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Re: Israelites

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  • RSBrenchley@aol.com
    The Davidic lineage in Matthew s Gospel no doubt evolved as a weapon to counter the historical rejection of Jesus kingship . The Judean honorific Son of
    Message 1 of 2 , Jul 17, 2002
      The Davidic lineage in Matthew's Gospel no doubt
      evolved as a weapon to counter the historical
      rejection of Jesus' "kingship". The Judean honorific
      "Son of David", on the other hand, may have some
      historical roots, though I think Jesus probably hated
      being called that, since his messiahship was more
      prophetic than kingly. In fact, Bill Herzog has
      persuasively argued that the parable of the Unmerciful
      Servant (Mt 18:23-34), in particular, is a slam on
      Davidic pretenders (Athronges of Judea, Simon bar
      Giora, etc).

      The mocking honorific on the cross -- "King of the
      Judeans" -- simply broadcast how Rome would deal with
      any messiah who had pretensions (whether real or
      perceived) to rule in her place. From this standpoint,
      it made little difference that Jesus was a Galilean
      and not a Judean. The demonstration in the temple and
      the eucharist-event took place in Judea; and that's
      where the crucifixion happened, with plenty of Judeans
      watching.

      Loren Rosson III
      Nashua NH
      rossoiii@...

      Even if Jesus really was of Davidic descent, he's still strongly
      associated with Galilee. It can't be assumed that he would automatically have
      identified himself with Judea, or even that he would have had any clear
      personal identification with one versus the other. If brother James settled
      in Jerusalem, and became important enough for his death to lead to the
      removal of the High Priest, that suggests a pretty clear identification with
      Judea, but Jesus looks a lot more ambiguous. He was clearly concerned with
      the Temple, which might suggest a Judean identification, but on the other
      hand it might be more of a concern with the honour of God. Amos seems to have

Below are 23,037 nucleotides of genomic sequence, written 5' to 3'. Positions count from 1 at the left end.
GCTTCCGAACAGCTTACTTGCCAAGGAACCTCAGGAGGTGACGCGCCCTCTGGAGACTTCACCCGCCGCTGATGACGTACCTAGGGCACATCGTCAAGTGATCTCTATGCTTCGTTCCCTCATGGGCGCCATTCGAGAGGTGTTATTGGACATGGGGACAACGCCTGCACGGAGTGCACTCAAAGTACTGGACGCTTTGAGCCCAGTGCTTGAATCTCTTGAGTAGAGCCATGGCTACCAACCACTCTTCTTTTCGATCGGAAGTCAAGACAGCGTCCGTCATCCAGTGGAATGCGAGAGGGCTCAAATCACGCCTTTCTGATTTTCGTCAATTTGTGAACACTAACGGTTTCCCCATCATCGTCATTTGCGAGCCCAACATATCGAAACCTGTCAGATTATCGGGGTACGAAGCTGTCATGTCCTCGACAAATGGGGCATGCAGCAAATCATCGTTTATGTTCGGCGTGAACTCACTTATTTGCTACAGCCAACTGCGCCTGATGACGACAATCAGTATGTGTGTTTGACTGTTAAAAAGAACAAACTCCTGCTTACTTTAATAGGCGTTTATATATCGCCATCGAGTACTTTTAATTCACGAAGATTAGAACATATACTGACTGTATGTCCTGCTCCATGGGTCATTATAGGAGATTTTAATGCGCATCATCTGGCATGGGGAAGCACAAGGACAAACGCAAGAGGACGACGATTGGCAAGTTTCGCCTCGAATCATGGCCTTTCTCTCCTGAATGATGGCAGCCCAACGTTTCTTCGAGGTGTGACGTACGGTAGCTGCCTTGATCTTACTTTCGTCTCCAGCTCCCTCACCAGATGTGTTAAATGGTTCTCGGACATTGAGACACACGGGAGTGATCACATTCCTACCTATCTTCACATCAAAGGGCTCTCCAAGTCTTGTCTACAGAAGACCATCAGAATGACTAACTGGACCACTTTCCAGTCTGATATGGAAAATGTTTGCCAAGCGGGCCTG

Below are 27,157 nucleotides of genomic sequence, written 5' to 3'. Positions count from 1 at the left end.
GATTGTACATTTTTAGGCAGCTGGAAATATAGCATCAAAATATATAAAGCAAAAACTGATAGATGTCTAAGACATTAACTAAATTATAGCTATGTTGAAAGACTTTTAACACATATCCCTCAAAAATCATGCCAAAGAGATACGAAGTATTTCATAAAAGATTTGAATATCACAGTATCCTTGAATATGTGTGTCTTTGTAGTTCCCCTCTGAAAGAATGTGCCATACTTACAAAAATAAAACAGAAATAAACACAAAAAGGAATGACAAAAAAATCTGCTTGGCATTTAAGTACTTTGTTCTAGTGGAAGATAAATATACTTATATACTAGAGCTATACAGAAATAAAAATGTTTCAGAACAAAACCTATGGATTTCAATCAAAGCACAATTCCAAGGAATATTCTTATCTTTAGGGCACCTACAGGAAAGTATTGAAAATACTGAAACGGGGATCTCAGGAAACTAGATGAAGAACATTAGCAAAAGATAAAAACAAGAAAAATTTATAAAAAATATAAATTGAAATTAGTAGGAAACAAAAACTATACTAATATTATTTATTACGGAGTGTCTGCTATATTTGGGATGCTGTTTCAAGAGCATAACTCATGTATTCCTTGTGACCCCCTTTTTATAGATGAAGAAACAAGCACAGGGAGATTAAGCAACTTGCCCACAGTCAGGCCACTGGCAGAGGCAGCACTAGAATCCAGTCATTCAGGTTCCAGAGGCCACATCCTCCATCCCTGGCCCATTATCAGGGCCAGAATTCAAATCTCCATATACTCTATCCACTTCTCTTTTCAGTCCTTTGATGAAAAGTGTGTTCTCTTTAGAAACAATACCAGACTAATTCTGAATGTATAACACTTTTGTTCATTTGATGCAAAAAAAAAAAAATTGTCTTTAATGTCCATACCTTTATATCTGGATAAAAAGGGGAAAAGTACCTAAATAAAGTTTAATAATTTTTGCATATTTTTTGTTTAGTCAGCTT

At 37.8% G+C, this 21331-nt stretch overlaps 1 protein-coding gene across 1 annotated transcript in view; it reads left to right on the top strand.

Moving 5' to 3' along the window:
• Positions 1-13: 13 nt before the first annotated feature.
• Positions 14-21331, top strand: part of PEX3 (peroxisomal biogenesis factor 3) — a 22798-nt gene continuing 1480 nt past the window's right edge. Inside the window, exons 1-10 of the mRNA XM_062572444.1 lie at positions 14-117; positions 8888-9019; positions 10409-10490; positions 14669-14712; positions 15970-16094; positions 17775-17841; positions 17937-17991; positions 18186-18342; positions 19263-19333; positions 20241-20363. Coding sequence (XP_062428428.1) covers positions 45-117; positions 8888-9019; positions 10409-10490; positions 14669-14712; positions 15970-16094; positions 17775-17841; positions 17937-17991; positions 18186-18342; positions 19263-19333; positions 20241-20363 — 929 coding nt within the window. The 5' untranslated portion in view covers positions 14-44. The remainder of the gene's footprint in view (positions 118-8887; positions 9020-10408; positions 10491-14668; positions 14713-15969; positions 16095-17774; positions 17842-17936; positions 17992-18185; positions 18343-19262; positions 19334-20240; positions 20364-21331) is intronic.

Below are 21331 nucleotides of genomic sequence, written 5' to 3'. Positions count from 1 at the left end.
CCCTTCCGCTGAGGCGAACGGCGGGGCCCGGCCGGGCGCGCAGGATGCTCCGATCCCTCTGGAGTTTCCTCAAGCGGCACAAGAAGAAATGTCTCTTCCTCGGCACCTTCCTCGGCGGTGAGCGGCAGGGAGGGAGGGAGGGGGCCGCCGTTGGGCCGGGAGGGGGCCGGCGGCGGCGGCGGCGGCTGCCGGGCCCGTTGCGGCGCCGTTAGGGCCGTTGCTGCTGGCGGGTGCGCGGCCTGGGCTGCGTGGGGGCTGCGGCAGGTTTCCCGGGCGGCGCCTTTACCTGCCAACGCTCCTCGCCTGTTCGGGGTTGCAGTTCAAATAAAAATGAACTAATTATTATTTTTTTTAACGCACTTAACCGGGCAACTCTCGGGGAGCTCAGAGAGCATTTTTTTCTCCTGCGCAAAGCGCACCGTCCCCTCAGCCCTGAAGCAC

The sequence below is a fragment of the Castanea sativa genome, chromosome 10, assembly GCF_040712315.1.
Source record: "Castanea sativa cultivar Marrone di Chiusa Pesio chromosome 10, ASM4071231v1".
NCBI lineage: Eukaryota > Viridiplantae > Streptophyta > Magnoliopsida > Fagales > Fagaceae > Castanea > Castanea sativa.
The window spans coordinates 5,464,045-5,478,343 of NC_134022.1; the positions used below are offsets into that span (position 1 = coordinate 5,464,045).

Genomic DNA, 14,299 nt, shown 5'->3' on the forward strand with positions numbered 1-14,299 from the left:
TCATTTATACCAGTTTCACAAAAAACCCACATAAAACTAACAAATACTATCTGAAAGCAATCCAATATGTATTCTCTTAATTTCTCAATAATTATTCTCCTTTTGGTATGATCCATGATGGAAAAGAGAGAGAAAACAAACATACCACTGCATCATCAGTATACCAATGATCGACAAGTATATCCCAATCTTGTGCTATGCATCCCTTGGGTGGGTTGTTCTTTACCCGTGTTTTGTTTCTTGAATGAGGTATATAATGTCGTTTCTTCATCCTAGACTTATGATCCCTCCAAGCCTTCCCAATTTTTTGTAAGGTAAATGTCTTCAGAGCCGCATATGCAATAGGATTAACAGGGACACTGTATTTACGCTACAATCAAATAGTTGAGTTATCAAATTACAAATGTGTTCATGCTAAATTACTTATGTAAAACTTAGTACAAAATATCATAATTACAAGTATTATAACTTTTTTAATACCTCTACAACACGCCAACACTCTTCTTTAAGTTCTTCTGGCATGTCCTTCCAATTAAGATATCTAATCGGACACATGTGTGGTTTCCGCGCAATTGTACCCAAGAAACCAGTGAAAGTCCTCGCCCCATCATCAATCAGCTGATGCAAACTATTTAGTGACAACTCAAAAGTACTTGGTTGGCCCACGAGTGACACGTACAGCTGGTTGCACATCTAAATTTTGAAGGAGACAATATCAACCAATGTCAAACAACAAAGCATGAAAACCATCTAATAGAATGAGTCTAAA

been a southerner, but that didn't prevent his spat with Amaziah, which I
      always feel has something in common with JC's reputed attack on the Temple.
      The lack of any clear distinction between Judean and Galilean perhaps
      suggests that there wasn't too much difference between them.

      Regards,

      Robert Brenchley
      RSBrenchley@...
      Birmingham UK
    • David C. Hindley
      ... counter the historical rejection of Jesus kingship . The Judean honorific Son of David , on the other hand, may have some historical roots, though I
      Message 2 of 2 , Jul 17, 2002
        Loren Rossen III said:

        >>The Davidic lineage in Matthew's Gospel no doubt evolved as a weapon to
        counter the historical
        rejection of Jesus' "kingship". The Judean honorific "Son of David", on the
        other hand, may have some historical roots, though I think Jesus probably
        hated being called that, since his messiahship was more prophetic than
        kingly.<<

        Doesn't this assume something to be proved? How is the phrase "honorific?"
        Do we have examples from this general period of *anyone* else being called a
        "son of David" as an honorific title? At least I am not aware of any,
        although I dimly recall that someone on a list I monitor once said that the
        term was applied in an honorific sense either around the 4th century (during
        the heyday of the Jewish patriarchate) or possibly medieval times.

        Still, I find it hard to accept that the early Church would have attributed
        the lineage of David to Jesus as a means of validating his "kingship" when
        the gospel writers felt obligated to explain (away) the fact that the Romans
        erected a humiliating sign over the crucified Jesus to mock him as an
        unsuccessful contender to a "Jewish" throne. It would seem more likely that
        Davidic lineage was at very least popularly accorded to him (although at
        least one early Christian author speaks of Jesus' relatives as if they
        claimed Davidic lineage), and that the early Church felt obligated to admit
        it while simultaneously trying to file off the rough edges ("Honest, your
        honor, it is a spiritual kingdom he is king of ... ").

        >>In fact, Bill Herzog has persuasively argued that the parable of the
        Unmerciful Servant (Mt 18:23-34), in particular, is a slam on Davidic
        pretenders (Athronges of Judea, Simon bar Giora, etc).<<

        This has to be no better than a guess, as we know next to nothing about the
        behavior of these "pretenders" and their support organizations (and there
        *must* have been some supporters). Even calling them "pretenders" is
        presumptious. As far as I can recall, no Davidic lineage is suggested by
        Josephus WRT these contenders (a better term) for the throne. The level of
        wealth (10,000 talents) is more in line with that of the Roman "housesholds"
        that controlled the empire. There, especially in the imperial household,
        incredible wealth was controlled by slaves and freedmen.

        Respectfully,

        Dave Hindley
        Cleveland, Ohio, USA
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